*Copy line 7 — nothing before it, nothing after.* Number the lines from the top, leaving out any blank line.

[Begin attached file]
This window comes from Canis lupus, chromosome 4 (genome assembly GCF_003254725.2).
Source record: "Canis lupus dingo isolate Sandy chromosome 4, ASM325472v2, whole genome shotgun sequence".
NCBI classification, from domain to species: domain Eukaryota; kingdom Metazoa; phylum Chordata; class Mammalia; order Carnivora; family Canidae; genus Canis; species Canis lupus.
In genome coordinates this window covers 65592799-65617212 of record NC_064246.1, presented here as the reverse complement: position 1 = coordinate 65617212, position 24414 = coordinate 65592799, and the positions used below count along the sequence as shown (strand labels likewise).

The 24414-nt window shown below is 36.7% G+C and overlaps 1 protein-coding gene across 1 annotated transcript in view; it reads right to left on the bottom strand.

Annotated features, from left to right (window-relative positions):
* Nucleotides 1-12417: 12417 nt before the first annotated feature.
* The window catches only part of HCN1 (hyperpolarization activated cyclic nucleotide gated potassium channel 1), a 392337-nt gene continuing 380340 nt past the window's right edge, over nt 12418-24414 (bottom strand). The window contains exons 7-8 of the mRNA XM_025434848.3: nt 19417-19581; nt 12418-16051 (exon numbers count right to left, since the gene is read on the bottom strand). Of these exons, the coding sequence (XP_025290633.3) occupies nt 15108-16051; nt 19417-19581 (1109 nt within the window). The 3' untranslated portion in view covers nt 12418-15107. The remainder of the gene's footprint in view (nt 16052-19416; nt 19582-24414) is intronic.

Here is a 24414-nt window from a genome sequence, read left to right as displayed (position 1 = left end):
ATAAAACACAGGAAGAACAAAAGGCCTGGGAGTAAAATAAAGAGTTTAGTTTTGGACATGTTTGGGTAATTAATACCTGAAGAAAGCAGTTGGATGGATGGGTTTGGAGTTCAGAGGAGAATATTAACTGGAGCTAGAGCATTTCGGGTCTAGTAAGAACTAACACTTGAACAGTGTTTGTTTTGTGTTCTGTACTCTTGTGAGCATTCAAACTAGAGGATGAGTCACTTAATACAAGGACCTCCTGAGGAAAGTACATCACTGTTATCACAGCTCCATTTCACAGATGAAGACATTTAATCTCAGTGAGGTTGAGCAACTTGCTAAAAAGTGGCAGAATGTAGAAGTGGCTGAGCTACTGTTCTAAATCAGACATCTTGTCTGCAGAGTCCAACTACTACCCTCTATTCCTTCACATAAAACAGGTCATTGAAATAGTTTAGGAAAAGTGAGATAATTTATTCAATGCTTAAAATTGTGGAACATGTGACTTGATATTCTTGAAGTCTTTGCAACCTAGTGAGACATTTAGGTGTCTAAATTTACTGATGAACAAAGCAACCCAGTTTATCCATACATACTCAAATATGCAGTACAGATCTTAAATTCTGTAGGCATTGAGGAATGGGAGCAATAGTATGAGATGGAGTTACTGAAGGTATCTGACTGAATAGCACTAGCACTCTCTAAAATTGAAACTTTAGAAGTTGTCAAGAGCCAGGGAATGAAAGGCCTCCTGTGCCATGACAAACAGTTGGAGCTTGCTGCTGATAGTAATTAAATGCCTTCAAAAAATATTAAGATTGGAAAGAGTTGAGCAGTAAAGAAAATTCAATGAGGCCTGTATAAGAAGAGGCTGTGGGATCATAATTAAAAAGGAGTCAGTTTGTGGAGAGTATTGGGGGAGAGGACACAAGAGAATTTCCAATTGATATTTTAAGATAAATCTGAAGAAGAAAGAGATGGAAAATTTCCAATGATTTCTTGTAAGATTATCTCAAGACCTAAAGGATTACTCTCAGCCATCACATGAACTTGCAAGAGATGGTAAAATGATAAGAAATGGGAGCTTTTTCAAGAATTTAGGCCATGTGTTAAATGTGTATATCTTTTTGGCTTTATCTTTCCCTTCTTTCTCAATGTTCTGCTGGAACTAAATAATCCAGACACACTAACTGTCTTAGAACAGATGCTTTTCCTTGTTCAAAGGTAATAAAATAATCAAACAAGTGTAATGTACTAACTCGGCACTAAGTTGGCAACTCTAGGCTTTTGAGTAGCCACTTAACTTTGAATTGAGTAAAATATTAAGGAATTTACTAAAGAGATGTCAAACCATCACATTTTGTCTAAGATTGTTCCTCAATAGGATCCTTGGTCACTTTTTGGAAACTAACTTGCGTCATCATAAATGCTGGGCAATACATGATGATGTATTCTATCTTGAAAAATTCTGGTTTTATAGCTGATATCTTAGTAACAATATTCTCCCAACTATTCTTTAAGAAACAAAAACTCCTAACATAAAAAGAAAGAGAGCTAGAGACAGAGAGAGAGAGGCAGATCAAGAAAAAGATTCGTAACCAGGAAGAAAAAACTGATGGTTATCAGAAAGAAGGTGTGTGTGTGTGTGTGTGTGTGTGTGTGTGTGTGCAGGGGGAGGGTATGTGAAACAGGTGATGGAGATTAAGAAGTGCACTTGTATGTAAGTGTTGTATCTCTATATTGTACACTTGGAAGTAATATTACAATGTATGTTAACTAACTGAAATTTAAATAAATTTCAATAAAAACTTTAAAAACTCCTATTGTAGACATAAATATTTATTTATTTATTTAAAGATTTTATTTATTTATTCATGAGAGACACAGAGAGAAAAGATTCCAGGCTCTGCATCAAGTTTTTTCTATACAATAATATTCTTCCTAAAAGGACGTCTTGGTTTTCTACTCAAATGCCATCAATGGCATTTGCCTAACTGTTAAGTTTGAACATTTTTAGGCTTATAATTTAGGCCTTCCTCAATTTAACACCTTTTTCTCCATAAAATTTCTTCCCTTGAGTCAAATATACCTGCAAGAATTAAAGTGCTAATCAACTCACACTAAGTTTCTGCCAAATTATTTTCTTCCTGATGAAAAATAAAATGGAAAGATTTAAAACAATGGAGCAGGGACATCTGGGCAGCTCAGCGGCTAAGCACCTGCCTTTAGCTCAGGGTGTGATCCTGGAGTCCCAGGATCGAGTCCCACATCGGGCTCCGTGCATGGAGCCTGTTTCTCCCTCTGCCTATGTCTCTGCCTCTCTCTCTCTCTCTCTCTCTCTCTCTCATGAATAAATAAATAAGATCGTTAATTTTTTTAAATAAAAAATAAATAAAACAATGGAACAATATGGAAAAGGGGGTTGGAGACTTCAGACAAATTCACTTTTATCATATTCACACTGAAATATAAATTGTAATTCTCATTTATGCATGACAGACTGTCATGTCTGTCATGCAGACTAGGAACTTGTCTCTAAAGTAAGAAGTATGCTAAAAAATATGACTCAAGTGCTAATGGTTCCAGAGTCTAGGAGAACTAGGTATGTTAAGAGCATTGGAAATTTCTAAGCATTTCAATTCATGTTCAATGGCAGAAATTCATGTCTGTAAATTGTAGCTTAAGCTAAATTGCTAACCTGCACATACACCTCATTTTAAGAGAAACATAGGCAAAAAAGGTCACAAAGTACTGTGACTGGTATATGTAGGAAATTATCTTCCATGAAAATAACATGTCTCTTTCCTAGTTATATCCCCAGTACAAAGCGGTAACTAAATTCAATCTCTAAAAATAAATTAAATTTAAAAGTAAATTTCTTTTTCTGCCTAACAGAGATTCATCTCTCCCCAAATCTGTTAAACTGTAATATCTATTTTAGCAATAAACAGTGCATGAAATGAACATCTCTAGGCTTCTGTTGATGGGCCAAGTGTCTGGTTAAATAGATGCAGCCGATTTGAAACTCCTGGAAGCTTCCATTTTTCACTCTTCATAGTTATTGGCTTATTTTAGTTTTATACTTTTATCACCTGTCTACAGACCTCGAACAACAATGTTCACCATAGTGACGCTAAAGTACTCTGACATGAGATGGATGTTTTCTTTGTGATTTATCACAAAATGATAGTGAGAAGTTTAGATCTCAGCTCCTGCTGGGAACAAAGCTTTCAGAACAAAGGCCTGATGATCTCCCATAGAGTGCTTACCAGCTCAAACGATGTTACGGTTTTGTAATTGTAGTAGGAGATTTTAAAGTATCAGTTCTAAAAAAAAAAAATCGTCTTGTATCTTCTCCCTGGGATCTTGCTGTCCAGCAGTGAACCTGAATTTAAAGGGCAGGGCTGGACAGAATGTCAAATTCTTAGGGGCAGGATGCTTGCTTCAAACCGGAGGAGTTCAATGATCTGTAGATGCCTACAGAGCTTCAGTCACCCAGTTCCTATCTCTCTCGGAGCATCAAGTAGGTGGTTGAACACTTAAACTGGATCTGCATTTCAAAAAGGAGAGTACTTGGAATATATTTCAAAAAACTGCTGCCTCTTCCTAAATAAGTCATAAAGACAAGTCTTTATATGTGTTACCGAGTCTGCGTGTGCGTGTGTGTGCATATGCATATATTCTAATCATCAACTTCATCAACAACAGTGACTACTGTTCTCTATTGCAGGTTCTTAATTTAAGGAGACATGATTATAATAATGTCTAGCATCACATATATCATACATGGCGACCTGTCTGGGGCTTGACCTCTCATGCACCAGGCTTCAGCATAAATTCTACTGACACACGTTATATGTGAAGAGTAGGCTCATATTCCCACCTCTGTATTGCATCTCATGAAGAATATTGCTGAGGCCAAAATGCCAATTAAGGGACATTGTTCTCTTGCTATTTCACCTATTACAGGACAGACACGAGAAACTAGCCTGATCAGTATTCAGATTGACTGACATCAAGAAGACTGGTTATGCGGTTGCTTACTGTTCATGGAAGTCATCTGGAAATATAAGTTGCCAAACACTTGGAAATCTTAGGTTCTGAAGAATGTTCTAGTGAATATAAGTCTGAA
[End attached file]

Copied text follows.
* Nucleotides 1-12417: 12417 nt before the first annotated feature.